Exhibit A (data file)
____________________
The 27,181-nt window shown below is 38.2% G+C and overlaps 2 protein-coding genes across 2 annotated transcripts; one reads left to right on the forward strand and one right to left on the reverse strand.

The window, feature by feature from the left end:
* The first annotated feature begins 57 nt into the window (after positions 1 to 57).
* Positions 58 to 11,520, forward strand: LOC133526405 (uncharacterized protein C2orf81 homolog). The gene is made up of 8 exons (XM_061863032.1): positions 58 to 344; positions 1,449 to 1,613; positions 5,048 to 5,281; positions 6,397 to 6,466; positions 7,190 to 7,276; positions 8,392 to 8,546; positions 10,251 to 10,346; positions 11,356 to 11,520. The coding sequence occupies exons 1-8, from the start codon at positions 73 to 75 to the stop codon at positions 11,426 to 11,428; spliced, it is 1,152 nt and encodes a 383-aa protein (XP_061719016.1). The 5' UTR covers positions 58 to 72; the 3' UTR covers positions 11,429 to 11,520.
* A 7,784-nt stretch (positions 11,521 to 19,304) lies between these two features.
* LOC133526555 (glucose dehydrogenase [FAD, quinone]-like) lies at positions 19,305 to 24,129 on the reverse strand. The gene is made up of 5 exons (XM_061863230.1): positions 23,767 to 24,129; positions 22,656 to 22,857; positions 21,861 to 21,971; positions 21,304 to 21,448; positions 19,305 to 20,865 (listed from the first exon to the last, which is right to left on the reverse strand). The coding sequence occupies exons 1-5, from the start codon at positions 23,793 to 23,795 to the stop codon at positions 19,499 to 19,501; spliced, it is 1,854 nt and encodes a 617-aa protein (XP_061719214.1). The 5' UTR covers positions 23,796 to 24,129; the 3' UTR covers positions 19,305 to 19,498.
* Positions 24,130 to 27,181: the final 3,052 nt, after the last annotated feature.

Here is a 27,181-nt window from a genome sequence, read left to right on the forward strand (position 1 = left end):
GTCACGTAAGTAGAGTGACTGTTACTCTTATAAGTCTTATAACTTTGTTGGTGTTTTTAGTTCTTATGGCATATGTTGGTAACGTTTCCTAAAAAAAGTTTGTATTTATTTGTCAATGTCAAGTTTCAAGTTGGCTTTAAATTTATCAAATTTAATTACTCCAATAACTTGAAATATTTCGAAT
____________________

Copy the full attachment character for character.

The 27,181-nt window shown below is 38.2% G+C and overlaps 2 protein-coding genes across 2 annotated transcripts; one reads left to right on the forward strand and one right to left on the reverse strand.

The window, feature by feature from the left end:
* The first annotated feature begins 57 nt into the window (after positions 1 to 57).
* Positions 58 to 11,520, forward strand: LOC133526405 (uncharacterized protein C2orf81 homolog). The gene is made up of 8 exons (XM_061863032.1): positions 58 to 344; positions 1,449 to 1,613; positions 5,048 to 5,281; positions 6,397 to 6,466; positions 7,190 to 7,276; positions 8,392 to 8,546; positions 10,251 to 10,346; positions 11,356 to 11,520. The coding sequence occupies exons 1-8, from the start codon at positions 73 to 75 to the stop codon at positions 11,426 to 11,428; spliced, it is 1,152 nt and encodes a 383-aa protein (XP_061719016.1). The 5' UTR covers positions 58 to 72; the 3' UTR covers positions 11,429 to 11,520.
* A 7,784-nt stretch (positions 11,521 to 19,304) lies between these two features.
* LOC133526555 (glucose dehydrogenase [FAD, quinone]-like) lies at positions 19,305 to 24,129 on the reverse strand. The gene is made up of 5 exons (XM_061863230.1): positions 23,767 to 24,129; positions 22,656 to 22,857; positions 21,861 to 21,971; positions 21,304 to 21,448; positions 19,305 to 20,865 (listed from the first exon to the last, which is right to left on the reverse strand). The coding sequence occupies exons 1-5, from the start codon at positions 23,793 to 23,795 to the stop codon at positions 19,499 to 19,501; spliced, it is 1,854 nt and encodes a 617-aa protein (XP_061719214.1). The 5' UTR covers positions 23,796 to 24,129; the 3' UTR covers positions 19,305 to 19,498.
* Positions 24,130 to 27,181: the final 3,052 nt, after the last annotated feature.

Here is a 27,181-nt window from a genome sequence, read left to right on the forward strand (position 1 = left end):
GTCACGTAAGTAGAGTGACTGTTACTCTTATAAGTCTTATAACTTTGTTGGTGTTTTTAGTTCTTATGGCATATGTTGGTAACGTTTCCTAAAAAAAGTTTGTATTTATTTGTCAATGTCAAGTTTCAAGTTGGCTTTAAATTTATCAAATTTAATTACTCCAATAACTTGAAATATTTCGAAT